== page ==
WACO, Texas – Jason Witten joined a long list of Cowboys greats in the Texas Sports Hall of Fame Saturday night, a celebration of his cosmic accomplishments with America's Team.
Those days aren't over, though.
Back from a one-year retirement spent in the ESPN Monday Night Football booth, the 36-year-old tight end feels like he's just getting started again.
"I said it when I retired a year ago, I don't know that anybody really knows when it's their time to go. And I was no different," Witten said Saturday, his first public comments since announcing on March 1 that he would return to the Cowboys this season.
"I had a great experience in the (ESPN) booth. I saw a different perspective. I saw the league from a different viewpoint in getting the opportunity to go see 31 other teams and how they've built their team and go about it. But at the same time, I saw the Cowboys' team start to come together and a lot of stars and young stars that love the game. When (Cowboys owner/general manager) Jerry (Jones) presented me that opportunity to come back, I was just extremely excited.
"I think more than anything else, something was tugging on me inside me to say, maybe there's something still left to go out there and go after that championship."
Witten is among seven inductees in the 2019 Texas Sports Hall of Fame class: former tennis legend Maureen Connolly Brinker, former Houston Texans wide receiver Andre Johnson, former professional basketball star Nancy Lieberman, former University of Arkansas Outland Trophy winner Loyd Phillips, former University of Texas and MLB pitcher Greg Swindell and former Texas A&M and NFL kicker Tony Franklin.
Witten made 11 Pro Bowls in his first 15 seasons with the Cowboys. He owns multiple franchise records, including career receiving yards, games played and games started. He also holds the most consecutive starts in team history, missing only game in his entire career during his 2003 rookie season because of a broken jaw.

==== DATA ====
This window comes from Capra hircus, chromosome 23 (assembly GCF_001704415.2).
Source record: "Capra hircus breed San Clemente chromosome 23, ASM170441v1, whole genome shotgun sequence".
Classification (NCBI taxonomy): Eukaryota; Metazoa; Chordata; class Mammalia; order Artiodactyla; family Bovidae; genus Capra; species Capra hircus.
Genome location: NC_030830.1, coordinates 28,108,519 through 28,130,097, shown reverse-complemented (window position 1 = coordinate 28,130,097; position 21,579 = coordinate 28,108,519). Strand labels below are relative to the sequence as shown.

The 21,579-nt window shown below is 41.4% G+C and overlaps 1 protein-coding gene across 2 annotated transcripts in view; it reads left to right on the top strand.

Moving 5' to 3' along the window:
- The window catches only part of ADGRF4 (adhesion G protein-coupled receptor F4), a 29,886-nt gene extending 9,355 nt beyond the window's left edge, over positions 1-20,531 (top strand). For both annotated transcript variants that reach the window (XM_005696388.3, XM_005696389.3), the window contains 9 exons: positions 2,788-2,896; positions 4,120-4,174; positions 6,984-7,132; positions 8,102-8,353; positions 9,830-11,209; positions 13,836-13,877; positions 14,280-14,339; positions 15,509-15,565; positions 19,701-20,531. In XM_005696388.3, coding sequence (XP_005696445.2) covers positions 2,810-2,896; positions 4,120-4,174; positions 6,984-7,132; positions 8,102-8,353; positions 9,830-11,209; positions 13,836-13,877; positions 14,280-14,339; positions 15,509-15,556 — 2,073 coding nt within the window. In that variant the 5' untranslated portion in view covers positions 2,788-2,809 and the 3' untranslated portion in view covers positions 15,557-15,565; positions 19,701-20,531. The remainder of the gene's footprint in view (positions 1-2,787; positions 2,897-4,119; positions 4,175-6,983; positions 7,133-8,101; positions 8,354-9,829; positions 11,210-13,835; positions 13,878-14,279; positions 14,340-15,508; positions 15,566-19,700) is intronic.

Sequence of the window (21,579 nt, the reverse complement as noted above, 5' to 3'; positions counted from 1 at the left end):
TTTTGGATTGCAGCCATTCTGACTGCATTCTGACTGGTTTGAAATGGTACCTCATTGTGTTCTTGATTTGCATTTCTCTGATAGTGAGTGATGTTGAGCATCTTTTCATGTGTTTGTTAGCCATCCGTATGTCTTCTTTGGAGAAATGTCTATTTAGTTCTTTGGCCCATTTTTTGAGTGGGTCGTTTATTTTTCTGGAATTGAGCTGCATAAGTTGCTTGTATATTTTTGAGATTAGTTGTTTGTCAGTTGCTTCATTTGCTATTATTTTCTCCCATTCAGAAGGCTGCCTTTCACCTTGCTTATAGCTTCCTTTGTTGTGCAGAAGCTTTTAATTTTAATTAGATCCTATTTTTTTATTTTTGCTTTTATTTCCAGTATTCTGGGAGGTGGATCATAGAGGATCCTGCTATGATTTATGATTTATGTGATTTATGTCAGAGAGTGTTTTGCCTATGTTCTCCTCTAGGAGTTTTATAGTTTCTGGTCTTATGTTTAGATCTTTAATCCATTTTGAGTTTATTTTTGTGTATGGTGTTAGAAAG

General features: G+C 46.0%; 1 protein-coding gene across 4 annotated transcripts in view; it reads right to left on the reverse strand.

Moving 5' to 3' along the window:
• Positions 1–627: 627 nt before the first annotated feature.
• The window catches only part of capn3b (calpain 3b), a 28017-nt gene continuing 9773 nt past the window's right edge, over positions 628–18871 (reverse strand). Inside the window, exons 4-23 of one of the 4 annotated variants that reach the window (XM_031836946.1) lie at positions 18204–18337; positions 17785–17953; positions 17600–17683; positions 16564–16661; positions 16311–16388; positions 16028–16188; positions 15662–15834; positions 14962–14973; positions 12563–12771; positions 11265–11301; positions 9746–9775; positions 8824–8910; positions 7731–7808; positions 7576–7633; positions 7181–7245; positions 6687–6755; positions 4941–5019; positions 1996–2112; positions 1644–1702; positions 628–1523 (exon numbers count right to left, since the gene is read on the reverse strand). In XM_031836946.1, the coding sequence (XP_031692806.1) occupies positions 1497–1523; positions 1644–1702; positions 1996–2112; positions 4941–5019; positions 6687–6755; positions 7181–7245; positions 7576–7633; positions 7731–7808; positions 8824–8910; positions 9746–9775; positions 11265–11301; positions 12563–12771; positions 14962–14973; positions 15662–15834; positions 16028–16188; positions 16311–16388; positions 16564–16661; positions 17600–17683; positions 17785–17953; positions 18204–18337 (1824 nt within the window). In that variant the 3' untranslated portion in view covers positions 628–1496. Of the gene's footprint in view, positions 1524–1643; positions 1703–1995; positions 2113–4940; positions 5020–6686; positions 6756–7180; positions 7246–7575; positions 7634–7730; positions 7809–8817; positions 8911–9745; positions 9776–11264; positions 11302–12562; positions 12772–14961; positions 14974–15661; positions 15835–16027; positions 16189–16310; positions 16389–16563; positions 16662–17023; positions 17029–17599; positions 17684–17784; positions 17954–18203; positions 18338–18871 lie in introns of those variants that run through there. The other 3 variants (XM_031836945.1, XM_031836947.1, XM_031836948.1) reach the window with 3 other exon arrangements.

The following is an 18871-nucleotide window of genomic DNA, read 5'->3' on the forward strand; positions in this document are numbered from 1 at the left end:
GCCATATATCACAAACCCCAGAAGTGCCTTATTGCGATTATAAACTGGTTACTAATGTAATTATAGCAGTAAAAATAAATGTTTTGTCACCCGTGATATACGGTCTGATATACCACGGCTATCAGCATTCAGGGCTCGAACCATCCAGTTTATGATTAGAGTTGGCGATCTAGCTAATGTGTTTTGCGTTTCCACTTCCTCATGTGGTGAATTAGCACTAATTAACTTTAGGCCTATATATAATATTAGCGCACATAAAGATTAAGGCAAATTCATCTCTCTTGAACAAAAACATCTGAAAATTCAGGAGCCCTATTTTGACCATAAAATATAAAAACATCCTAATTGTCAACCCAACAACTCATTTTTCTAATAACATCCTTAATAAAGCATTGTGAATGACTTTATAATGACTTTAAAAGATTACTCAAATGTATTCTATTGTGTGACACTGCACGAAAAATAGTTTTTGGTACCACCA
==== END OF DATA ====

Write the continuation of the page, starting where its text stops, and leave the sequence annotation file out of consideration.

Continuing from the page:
Saturday's induction in Waco honored everything he's meant to football in the state of Texas for two decades: toughness, durability, greatness.
"Everything I've dreamed about, I've been able to accomplish here in Texas," he said.
But Witten's also ready to continue his legacy in 2019.
Earlier this week, he posted an Instagram video of his new locker at The Star in Frisco, adorned with a helmet and No. 82 practice jersey. The caption: "Let's do it."
"Zack Martin took my locker," he said with a laugh. "It's his locker now. I'm in that area."
Witten spent the month of March working out and watching film. In April the voluntary offseason program will reunite him with most, if not all the Cowboys players. Organized team activities will follow in May.
"I feel like a little kid when my car pulls in," he said. "I'm looking forward to the next six, seven months.
"I think we've got a good young team that's ready to compete. I'm ready to help them out in any way I can."
Witten will turn 37 in May. He hasn't participated in a practice or game since December of 2017.
Does any part of him doubt that he can make a successful comeback?
"I don't, but I also understand that people are going to," he said."I understand that. Hopefully over time they'll see it. That's the great thing about this game is that it always shows.
"I'll be ready."